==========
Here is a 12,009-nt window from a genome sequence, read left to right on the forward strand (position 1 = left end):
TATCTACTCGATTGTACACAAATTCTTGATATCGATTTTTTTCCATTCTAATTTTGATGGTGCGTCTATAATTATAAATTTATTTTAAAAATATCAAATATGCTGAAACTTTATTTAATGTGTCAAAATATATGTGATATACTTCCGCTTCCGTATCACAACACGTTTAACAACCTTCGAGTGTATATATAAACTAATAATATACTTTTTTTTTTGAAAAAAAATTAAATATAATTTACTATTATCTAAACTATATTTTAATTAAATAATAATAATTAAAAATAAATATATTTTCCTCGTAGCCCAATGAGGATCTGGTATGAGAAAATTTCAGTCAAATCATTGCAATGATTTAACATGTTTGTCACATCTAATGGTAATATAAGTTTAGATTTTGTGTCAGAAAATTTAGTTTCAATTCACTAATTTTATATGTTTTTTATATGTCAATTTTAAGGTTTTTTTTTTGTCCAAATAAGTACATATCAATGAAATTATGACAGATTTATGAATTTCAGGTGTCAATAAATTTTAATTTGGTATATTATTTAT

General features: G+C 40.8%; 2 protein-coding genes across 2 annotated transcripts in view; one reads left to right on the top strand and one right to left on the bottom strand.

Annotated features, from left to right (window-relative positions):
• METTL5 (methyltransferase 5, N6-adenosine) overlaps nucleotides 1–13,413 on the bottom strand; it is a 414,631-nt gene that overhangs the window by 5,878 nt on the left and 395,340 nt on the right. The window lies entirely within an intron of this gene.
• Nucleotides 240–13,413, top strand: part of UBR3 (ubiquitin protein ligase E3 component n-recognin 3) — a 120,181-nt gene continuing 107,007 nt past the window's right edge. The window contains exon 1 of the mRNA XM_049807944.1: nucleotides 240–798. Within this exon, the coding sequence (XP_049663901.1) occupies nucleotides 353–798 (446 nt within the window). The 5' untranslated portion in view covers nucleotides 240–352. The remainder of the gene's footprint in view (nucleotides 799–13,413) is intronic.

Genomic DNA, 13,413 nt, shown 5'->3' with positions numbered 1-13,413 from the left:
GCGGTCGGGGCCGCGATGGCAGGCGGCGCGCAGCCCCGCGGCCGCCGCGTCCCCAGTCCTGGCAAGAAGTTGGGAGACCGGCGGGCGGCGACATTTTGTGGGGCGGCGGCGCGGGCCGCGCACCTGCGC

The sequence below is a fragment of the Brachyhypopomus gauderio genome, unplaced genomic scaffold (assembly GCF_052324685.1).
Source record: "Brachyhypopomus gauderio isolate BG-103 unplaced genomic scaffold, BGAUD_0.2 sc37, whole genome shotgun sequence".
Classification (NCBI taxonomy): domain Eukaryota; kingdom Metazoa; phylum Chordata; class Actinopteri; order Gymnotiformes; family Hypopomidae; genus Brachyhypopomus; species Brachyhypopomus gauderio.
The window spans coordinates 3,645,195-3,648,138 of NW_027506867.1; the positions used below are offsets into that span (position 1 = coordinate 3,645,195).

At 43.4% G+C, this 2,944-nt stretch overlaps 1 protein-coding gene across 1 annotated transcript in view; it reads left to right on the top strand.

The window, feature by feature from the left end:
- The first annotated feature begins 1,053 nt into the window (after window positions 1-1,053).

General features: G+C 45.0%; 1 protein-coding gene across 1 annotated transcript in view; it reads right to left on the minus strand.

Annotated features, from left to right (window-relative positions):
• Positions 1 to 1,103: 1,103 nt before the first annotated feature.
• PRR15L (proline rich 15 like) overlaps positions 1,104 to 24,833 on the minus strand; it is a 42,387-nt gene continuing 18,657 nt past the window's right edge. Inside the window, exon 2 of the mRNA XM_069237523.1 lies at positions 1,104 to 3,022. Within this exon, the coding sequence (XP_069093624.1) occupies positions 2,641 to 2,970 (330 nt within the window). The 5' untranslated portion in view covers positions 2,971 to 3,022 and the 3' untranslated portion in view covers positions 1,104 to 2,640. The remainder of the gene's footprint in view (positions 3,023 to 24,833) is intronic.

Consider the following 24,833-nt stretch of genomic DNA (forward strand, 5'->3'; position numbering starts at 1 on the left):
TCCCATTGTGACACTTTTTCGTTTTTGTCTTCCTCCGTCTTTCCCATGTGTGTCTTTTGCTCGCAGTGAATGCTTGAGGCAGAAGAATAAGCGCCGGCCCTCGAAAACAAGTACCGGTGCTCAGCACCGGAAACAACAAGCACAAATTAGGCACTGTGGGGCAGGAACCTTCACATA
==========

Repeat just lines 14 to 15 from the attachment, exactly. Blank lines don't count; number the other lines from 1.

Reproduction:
The window, feature by feature from the left end:
- The first annotated feature begins 1,053 nt into the window (after window positions 1-1,053).